Literacy

5 Recommended Science of Reading Books That Will Cover What You Need to Know

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The science of reading represents more than decades of research conducted largely by reading experts and cognitive scientists on how children learn to read and develop as strategic readers. From my first position as a first-grade teacher, I was concerned about and dedicated to ensuring that all my students experienced early school success. I know that reading is the gateway to doing well in school and in life. So how do you refresh your knowledge about the science of reading or ground yourself in twenty years of research if it’s new to you?

Here are my suggestions for books that will both inform and inspire your work.

My Science of Reading Book List

1. The Science of Reading at Your Fingertips, What You Need to Know from HMH

All of us face time constraints and this is a quick read that puts the science of reading “at your fingertips.” As we know that background knowledge is important to comprehension, this guide will provide a bridge to further reading or a summary and refresher if you’ve already read deeply on this topic. And here’s the link to our science of reading ebook so you can start your learning journey right now.

2. Uncovering the Logic of English by Denise Eide

I will be forever grateful that UCLA required prospective teachers like me to take linguistics before we were allowed to take the reading methods course required to teach in California. Linguistics is defined as “The science of language including phonetics, phonology, morphology, syntax and semantics.” Understanding the “what” prepared me for learning to practice the “how” of teaching children to read. And I appreciated that I could answer all the hard questions from first graders like why is “a at the end of Ava not short or long? I could explain all things we hadn’t studied yet. This gave them a preview of coming attractions and I used a poem adapted from a colleague to teach the schwa sound.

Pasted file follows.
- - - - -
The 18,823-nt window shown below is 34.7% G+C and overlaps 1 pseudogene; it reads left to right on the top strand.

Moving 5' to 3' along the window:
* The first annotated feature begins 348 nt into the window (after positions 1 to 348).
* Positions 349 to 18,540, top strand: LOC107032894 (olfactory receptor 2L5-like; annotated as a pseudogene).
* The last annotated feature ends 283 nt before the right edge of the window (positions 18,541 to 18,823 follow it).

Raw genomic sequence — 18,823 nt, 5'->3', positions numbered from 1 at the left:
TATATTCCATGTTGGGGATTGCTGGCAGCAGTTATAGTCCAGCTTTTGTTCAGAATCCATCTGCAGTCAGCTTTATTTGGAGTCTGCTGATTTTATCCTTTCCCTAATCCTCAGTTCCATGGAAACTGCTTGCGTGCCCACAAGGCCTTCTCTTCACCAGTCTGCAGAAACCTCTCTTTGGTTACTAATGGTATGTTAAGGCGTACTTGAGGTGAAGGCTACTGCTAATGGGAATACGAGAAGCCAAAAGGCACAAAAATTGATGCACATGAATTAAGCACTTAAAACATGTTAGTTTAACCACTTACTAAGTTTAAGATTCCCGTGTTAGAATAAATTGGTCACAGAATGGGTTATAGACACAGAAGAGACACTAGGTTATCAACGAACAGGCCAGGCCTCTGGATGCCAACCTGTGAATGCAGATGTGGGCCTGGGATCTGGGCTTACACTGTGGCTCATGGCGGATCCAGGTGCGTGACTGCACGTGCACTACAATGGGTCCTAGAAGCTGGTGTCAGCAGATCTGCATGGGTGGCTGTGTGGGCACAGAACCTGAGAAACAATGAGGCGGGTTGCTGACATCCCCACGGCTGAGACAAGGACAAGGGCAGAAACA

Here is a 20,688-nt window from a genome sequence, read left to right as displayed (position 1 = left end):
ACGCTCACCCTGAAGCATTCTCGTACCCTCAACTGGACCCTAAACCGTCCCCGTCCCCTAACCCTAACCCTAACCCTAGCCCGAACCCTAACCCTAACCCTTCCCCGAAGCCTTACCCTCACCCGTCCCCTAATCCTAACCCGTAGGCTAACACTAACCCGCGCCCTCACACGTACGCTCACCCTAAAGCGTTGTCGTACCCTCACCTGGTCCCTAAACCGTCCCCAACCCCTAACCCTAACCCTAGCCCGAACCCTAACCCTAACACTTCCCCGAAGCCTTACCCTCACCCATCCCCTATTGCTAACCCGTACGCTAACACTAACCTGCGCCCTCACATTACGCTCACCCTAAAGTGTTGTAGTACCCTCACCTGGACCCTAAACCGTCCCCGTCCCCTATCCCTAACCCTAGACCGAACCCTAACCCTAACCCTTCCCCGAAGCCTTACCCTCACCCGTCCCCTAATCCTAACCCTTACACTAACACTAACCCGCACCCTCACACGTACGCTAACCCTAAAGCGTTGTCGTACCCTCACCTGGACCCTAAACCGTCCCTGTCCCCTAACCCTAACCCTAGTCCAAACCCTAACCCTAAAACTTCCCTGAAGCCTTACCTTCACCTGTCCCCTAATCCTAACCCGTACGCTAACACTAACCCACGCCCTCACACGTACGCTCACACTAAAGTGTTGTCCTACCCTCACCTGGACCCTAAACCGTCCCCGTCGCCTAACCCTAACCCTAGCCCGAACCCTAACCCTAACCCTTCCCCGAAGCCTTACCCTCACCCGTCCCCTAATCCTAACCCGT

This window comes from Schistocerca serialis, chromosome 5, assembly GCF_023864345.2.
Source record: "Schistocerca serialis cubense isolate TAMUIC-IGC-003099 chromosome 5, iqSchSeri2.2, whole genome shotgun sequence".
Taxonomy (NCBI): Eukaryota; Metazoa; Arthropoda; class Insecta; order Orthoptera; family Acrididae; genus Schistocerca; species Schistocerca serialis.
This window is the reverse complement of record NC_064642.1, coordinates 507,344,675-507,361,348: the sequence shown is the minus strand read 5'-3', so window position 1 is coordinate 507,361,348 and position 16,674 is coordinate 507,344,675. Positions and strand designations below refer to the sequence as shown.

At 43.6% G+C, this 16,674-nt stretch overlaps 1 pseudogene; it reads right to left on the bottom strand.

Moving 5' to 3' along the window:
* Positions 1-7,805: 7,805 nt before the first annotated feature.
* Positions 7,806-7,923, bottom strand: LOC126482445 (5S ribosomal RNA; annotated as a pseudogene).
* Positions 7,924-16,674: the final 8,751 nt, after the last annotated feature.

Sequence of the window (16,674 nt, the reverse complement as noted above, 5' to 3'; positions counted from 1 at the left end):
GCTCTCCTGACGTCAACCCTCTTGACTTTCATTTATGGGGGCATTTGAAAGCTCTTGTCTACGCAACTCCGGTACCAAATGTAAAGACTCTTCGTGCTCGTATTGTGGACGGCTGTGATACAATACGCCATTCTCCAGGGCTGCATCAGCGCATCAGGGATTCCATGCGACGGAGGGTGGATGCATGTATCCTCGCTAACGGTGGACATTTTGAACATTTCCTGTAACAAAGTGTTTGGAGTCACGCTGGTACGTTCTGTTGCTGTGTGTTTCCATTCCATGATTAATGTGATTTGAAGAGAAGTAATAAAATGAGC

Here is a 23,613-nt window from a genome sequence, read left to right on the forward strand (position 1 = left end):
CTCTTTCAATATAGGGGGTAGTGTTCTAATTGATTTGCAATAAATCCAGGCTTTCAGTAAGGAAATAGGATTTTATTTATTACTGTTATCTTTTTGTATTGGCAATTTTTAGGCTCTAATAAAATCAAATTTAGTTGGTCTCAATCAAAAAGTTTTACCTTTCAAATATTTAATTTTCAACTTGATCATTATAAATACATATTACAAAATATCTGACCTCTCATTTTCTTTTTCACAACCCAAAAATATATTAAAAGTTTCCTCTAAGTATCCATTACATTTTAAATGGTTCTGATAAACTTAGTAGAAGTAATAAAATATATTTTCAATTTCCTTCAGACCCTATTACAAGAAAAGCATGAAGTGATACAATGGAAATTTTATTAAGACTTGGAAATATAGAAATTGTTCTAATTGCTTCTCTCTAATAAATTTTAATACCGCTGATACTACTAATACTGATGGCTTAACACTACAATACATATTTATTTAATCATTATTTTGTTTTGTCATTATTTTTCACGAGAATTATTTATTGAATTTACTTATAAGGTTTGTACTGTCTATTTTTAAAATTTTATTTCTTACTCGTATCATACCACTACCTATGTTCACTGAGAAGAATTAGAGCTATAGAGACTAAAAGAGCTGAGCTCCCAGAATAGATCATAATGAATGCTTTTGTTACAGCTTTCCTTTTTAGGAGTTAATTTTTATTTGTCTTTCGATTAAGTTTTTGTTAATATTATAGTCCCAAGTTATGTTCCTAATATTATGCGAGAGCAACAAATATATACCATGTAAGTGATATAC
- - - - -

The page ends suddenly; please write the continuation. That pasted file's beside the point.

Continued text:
My name is Schwa, take a look.

You’ll find me in a dictionary book.

No long or short vowel for me.

I’m an “unstressed” a,i,o,u, or e

Just say u (short u)

You will refer to Uncovering the Logic of English many times when you want to provide clear explanations of how English works!

3. Beginning to Read: Thinking and Learning about Print by Marilyn Jager Adams

You might recall the song from The Sound of Music, “Do Re Mi, Let’s start at the very beginning. A very good place to start. When you read you begin with ABC.” This synthesis is an excellent place to start deepening your knowledge about the evidence base for how children learn to read. I frequently cite this science of reading book and the author is an amazing scholar and accessible writer.

4. Book Smart by Anne Cunningham and Jamie Zibutsky

Parents are the first audience for this book, and it makes the complexity of learning to read comprehensible to a wide audience. Our recent shared experience of all children learning remotely for a time has convinced us that the relationship between teachers and parents has been altered. With this book we have a powerful resource for explaining how children learn to read for teachers and families. I wish I had had this when I was teaching first grade. And this book has great activities that can be done at the kitchen table or in the classroom. The authors share their personal and professional experiences making this book highly relatable.

5. You Are a Reader/You Are a Writer by April Jones Prince

I feel very fortunate that personally and professionally I have a reason to read children’s books! This one is a delightful flip book, two books actually, that will inspire 6-8 year olds to read and write.

You might stumble, you might sigh. But readers practice, grow, and fly. - You Are a Reader

This helps children appreciate that it’s not easy but it offers encouragement.

Bonus book alert!
Bonus book alert!

I would like to offer one more book with all of you in mind:

Thank You Teacher from The Very Hungry Caterpillar, World of Eric Carle.

Thanks to all of you, a new generation of children is learning to read and loving to read. This is critical to early learning success and indeed to all future learning, doing, and being. And the science as presented in all of these books will support you as you Read, Teach, and Lead!

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HMH core, intervention, and supplemental programs are rooted in the science of reading. Find out more about our evidence-based approach to teaching a child to read.

For support with bringing the latest evidence-based practices and skills to the classroom, watch our webinar with Dr. Nathan Clemens, The Science of Reading: Applying What We Know and Navigating What We Don’t.

Get our free Science of Reading eBook today.

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